Another media buffoon

By September 8, 2020Media

John Kehoe is a senior writer for the Australian Financial Review and writes on economics, politics and business, and surprisingly, epidemiology. I say surprisingly in the latter case, because he has pontificated on epidemiology in a tweet in reply to Nobel Laureate Peter Doherty. Doherty tweeted:

“Private profit, public liability: call-centre jobs are sent overseas to increase payouts to global shareholders & executives. Cost of supporting displaced people who can’t find work falls back on the taxpayer. Why not require the company to pay those costs for eg 12-24 months?”

This seemed to be an entirely reasonable request given that it has been very much in the media in recent years, not just during the pandemic, and is especially pertinent given the money doled out to large companies via JobKeeper. This apparently upset John Kehoe, who tweeted:

“With greatest respect to Noble [sic] prize winner,your own centre’s models projected up to 150,000 Australian virus deaths(exceeded by only USA with 15 x population). So panicky govts forced millions Aussies jobless. And your biggest concern is some call centre jobs being offshored?”

Apart from giving the impression of having been typed with his fists, Kehoe’s tweet has similarities to some recent rants from right wing nut jobs and conspiracy theorists. These usually go along the lines of: ‘You told us that many thousands were going to die and they haven’t so we needn’t have bothered with the lockdown’. Such assertions are only marginally less stupid than those from QAnon fruitcakes who still maintain, in the midst of all this death and illness, that Covid-19 is a hoax or that the vaccine, should one be produced, will contain a mind control chip from Bill Gates. Their lack of logic does not allow them to realise that these estimates of deaths are based on doing little or nothing to prevent the spread of the virus. The fact that Australia suffered only about 100 deaths by the end of the first wave is due to the states getting their act together, ignoring Morrison, and throwing just about everything at the virus in an attempt to prevent it spreading. Victoria’s reaction to the second wave seems to be similarly effective, with the seven day moving average of daily cases dropping dramatically over the last month (from 513 to 72)3.

The Doherty Institute did refer to modelling on the likely number of deaths in Australia given an estimated death rate of about 1%, and an infection rate of 20% to 60%, and that came out at 50,000-150,000 deaths4. In 1919, it was estimated that about 40% of the population of Australia (then estimated to be about 5 million) caught the Spanish Flu and of them, 15,000 died; this was despite considerable lockdowns, mask-wearing and border shutting to try and combat its spread5. So, an estimate of 50,000-150,000 dead in a population now 5 times the size of that in 1919 is not too extreme. It is worth noting also that Kehoe only used the larger of the two end members of the spread, a common technique among those wanting to exaggerate their ‘argument’, especially when they know it doesn’t have legs.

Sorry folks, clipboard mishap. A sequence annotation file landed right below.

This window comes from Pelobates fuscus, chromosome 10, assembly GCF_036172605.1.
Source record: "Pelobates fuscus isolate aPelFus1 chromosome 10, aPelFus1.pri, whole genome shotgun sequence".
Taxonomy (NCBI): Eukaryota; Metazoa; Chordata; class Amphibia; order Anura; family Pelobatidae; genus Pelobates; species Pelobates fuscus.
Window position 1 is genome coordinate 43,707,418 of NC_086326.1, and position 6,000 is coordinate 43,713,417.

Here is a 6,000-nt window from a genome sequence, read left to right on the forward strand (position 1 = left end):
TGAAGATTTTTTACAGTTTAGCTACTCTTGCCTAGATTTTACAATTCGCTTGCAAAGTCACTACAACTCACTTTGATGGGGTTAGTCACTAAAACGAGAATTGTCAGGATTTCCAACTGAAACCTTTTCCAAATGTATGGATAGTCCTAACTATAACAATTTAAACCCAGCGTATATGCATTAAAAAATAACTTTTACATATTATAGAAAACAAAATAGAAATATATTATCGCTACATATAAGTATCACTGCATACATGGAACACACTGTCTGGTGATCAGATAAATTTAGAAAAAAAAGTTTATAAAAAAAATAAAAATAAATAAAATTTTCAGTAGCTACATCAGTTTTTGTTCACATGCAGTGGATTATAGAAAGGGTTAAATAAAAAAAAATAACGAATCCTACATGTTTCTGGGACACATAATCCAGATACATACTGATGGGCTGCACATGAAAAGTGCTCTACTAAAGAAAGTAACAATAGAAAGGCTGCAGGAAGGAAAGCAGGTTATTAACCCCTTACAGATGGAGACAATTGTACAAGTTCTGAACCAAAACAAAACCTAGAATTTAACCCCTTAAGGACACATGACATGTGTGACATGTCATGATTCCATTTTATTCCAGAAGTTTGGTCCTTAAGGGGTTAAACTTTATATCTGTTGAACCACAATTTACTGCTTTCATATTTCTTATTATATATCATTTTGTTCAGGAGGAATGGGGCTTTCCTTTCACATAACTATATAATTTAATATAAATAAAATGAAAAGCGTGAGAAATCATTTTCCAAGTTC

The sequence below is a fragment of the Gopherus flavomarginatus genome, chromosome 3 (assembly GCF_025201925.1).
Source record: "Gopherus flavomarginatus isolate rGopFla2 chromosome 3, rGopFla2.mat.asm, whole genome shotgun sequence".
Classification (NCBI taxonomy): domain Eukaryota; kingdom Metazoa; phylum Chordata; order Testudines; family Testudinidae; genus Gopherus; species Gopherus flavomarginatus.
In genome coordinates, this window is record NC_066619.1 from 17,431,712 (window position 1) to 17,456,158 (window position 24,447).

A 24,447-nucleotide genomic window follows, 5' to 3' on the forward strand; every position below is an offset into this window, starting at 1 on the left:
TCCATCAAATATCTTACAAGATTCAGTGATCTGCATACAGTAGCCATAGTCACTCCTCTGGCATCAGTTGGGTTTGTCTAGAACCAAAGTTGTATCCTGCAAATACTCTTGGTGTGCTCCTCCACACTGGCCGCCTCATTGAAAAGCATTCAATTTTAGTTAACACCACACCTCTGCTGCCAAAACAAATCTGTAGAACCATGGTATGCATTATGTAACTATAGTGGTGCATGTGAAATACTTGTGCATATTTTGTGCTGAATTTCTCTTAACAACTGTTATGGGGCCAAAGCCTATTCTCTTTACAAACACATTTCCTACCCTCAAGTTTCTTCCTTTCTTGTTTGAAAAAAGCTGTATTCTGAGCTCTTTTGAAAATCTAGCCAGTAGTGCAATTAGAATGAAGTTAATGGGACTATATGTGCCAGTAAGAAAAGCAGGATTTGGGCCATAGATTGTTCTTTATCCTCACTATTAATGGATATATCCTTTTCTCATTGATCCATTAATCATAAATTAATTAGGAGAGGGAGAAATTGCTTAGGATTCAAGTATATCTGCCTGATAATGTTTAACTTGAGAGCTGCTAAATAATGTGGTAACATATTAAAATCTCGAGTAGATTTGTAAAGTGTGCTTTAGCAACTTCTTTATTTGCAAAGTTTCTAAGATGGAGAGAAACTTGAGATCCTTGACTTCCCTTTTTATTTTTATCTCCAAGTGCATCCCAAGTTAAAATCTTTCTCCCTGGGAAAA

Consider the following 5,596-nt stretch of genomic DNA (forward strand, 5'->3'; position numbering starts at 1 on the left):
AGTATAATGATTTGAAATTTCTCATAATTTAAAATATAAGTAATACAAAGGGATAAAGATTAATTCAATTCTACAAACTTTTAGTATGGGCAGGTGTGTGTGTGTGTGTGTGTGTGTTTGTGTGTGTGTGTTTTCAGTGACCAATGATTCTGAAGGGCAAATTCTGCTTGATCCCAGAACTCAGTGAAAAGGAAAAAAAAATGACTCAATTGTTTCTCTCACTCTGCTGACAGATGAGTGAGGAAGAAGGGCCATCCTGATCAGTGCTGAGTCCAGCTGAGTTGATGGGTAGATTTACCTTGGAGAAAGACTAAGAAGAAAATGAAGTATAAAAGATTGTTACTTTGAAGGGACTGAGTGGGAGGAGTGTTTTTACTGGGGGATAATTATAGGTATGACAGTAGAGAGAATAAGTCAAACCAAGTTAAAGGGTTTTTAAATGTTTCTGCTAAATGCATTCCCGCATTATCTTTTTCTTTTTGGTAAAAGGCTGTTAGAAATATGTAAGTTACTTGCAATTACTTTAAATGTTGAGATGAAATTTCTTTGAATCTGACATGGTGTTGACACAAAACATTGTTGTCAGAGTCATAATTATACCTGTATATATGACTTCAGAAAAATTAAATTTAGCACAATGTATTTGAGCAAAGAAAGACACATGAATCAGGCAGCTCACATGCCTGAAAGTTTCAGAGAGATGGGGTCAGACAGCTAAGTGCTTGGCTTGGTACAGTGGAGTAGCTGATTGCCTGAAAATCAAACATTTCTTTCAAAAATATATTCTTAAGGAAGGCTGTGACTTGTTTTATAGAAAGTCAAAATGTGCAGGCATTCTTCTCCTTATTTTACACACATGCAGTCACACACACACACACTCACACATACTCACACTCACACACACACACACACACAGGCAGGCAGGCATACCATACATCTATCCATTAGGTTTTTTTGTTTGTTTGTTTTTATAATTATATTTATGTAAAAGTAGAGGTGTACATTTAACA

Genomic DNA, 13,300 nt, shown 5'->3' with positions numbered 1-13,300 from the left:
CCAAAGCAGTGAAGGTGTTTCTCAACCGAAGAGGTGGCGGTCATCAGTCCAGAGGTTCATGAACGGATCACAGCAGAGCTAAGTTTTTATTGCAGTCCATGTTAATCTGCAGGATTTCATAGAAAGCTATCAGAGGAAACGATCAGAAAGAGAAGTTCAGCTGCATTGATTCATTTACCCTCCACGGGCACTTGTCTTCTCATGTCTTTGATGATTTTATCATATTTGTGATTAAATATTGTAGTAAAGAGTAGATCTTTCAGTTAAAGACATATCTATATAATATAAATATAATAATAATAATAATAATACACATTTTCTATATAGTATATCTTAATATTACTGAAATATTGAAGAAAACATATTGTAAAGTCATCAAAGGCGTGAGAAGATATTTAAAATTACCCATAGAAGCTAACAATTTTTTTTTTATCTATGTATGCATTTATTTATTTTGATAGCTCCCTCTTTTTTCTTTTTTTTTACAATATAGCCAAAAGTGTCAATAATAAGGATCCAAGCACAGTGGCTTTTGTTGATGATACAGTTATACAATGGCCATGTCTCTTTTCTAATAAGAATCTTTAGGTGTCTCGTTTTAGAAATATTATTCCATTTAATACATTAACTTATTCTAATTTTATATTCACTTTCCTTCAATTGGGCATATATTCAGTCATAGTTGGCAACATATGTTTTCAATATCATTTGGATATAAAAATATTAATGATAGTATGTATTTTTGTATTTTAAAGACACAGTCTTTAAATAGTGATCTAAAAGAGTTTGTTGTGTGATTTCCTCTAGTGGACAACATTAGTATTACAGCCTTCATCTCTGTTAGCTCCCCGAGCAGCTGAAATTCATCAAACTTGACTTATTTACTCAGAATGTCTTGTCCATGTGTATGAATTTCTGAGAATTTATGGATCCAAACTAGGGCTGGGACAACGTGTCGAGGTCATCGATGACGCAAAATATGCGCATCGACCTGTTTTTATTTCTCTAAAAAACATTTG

If buffoons like Kehoe were capable of using logic, they would say ‘You told us that many thousands were going to die if we didn’t do anything; you did plenty, and the many thousands haven’t died, so your measures to stop the spread of the infection worked. Thanks.’




  • Jon says:

    Nothing new for Murdoch hacks and rusted on neocons. It’s the same tactic to that used by climate deniers – pick something which resonates with ignorant fools and those too lazy to research facts or do a little thinking themselves, and repeat it ad nauseam, but make sure you leave out the context so you can backtrack when called out. This one is straight out of the playbook for ideologically blind dummies and simpletons. If Kehoe understood even the basics of modelling – and there’s no excuse for him not knowing given his supposed expertise – he’d know that they always have best and worst case scenarios based on a range of defined parameters.

    It used to be rare that people would put their ignorance, stupidity and hypocrisy on public display but these days political extremists and many conservatives wear it like a badge of honour. Kehoe is either willfully ignorant or is lying by omission with the intent to mislead – both common traits among conservative commentators in particular in my experience.

    We’ve covered this previously but the hypocrisy and stupidity of Kehoe and his ilk extends even further. It’s politicians who make Covid-19 decisions, not health/science/economic advisors. And as even Kehoe would know they make these decisions based on a range of medical and economic data and with full knowledge of what’s happening overseas, while weighing up the political consequences. Given that’s the case, Kehoe obviously thinks Morrison and his government are impressionable and acquiescent fools – which ironically is not too far from from the mark.

    No doubt Kehoe, not wanting to be accused of gross ideological hypocrisy, has been giving the Morrison and Berejiklian a flogging on twitter and in his columns? No? I’m shocked to the core.

    • admin says:

      The day people like Kehoe actually get stuck into the Coalition government, rather than whining about the lockdown or attempts to save lives is the day we reclaim our democracy.

  • Arthur Baker says:

    This is almost exactly analagous to the all-too-frequent criticism of the Y2K predictions. “You told us there would be Armageddon when 1999 rolled over into 2000, and there wasn’t. So we needn’t have worried”.